• May 3, 2016
  • Lakin Larimore

PTSD and Professional Drivers: What You Need to Know

Since 1949, May has been declared as Mental Health Awareness Month. Its purpose is to raise awareness and educate the public about the importance of mental health and remove the stigma around psychological disorders.

Physical health is a topic that we talk about often as a transportation company. We strive to provide easy access to all available resources so that our drivers can make informed decisions on the road to ensure their safety. When we talk about our health, it’s important to remember that we need to take care of ourselves in all aspects, not just physically, but also mentally. In fact, the Department of Transportation believes mental health is such of high importance a psychological evaluation is needed to qualify for your medical card, which is required for you to drive professionally.

A recent article published by The Atlantic, sheds some light on how being involved in an accident impacts our mental health. It is estimated that close to a third of the 3.5 million truck drivers in the U.S. will be involved in a serious road accident at some point during their careers. That is a significant number of people who will potentially experience a traumatic event. According to the Nebraska Department of Veterans’ Affairs, that event alone is enough to cause Posttraumatic Stress Disorder, (PTSD). While most survivors of a trauma can return to a normal routine after some time, others will have more difficulty finding normalcy.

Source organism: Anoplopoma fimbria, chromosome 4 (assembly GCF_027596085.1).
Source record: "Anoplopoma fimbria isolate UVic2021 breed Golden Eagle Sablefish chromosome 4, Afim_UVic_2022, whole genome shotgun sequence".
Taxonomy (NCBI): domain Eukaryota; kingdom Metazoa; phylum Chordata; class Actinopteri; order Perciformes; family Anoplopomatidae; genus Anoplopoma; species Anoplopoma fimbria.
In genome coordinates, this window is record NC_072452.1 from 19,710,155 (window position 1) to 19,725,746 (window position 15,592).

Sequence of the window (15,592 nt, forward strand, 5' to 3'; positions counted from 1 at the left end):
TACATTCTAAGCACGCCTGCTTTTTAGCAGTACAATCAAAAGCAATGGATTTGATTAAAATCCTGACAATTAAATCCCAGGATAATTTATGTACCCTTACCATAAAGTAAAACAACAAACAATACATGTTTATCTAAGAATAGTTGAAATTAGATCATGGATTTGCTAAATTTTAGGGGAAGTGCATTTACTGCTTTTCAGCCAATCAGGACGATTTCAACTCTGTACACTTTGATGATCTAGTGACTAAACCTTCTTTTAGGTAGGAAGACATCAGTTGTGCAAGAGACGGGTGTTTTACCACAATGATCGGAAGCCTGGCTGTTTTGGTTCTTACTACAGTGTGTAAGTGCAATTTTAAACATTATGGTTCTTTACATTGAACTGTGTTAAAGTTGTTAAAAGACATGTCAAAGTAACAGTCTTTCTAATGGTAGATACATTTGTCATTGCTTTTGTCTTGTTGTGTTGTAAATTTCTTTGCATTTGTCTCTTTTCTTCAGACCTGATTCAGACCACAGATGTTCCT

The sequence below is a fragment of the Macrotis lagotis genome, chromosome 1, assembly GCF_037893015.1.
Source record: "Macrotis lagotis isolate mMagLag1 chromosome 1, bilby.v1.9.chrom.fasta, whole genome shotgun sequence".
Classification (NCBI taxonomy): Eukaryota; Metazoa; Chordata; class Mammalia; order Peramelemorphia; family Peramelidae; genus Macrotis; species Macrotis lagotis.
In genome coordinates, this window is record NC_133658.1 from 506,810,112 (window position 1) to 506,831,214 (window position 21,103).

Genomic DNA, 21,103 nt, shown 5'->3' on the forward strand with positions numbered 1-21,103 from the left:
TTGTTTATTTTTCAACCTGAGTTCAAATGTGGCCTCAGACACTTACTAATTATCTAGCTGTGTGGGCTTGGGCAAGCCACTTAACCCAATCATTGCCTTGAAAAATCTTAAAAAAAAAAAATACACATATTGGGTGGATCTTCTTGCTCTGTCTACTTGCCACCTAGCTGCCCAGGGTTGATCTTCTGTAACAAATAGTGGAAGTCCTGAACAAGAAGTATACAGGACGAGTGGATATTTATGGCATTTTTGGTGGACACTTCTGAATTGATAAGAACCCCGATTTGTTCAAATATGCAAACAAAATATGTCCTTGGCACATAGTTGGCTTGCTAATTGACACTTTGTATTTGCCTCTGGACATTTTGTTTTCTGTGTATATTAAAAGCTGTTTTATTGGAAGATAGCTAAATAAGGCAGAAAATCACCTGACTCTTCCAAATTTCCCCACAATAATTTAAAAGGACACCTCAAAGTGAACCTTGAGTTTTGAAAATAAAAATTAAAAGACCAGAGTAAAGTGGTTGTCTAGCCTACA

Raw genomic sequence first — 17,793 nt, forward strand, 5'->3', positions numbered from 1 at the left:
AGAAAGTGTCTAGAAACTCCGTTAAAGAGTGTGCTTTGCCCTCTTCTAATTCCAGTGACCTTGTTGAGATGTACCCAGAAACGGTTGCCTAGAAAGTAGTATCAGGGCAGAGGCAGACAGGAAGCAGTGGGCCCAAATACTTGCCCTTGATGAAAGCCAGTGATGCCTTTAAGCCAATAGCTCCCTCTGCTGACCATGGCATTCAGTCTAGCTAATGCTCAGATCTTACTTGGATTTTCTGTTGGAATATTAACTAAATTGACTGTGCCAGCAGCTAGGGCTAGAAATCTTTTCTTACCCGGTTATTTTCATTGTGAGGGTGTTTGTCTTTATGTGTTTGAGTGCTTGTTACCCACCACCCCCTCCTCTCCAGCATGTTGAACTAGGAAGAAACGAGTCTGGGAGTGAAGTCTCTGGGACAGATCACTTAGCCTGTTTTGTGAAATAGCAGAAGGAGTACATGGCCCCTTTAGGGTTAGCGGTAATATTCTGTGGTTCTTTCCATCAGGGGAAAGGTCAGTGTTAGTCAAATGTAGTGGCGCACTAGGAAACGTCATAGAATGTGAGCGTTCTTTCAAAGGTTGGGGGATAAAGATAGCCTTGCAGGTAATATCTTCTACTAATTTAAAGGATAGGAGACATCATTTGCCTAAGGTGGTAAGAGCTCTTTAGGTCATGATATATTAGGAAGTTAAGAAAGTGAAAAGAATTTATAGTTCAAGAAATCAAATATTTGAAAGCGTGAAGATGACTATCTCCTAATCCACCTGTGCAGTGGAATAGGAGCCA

Due to the nature of the industry, those that have lingering effects of PTSD may feel those emotions magnified when they return to work, as they are away from their emotional support system for long stretches of time. The National Institute of Health recently surveyed more than 300 male professional drivers between the ages of 23 and 76 and found “that roughly 28% suffered from loneliness, 27% experienced depression, 21% reported chronic sleep issues, 15% endured anxiety and the remaining 13% accounted for other emotional issues.” One of these “emotional issues” can be enough to have an impact on the quality of work you perform, and when your work can directly affect the motoring public around you, it needs to be taken seriously.

Many workplaces are now offering programs geared towards improving the mental health of their employees. Whether it is taking a unique approach to improving their employee’s work-life balance or offering counseling services, the stigma of mental health is slowly fading away.

Throughout the month of May we will be talking about the warning signs of PTSD, how to recognize if there is a problem and the resources available.


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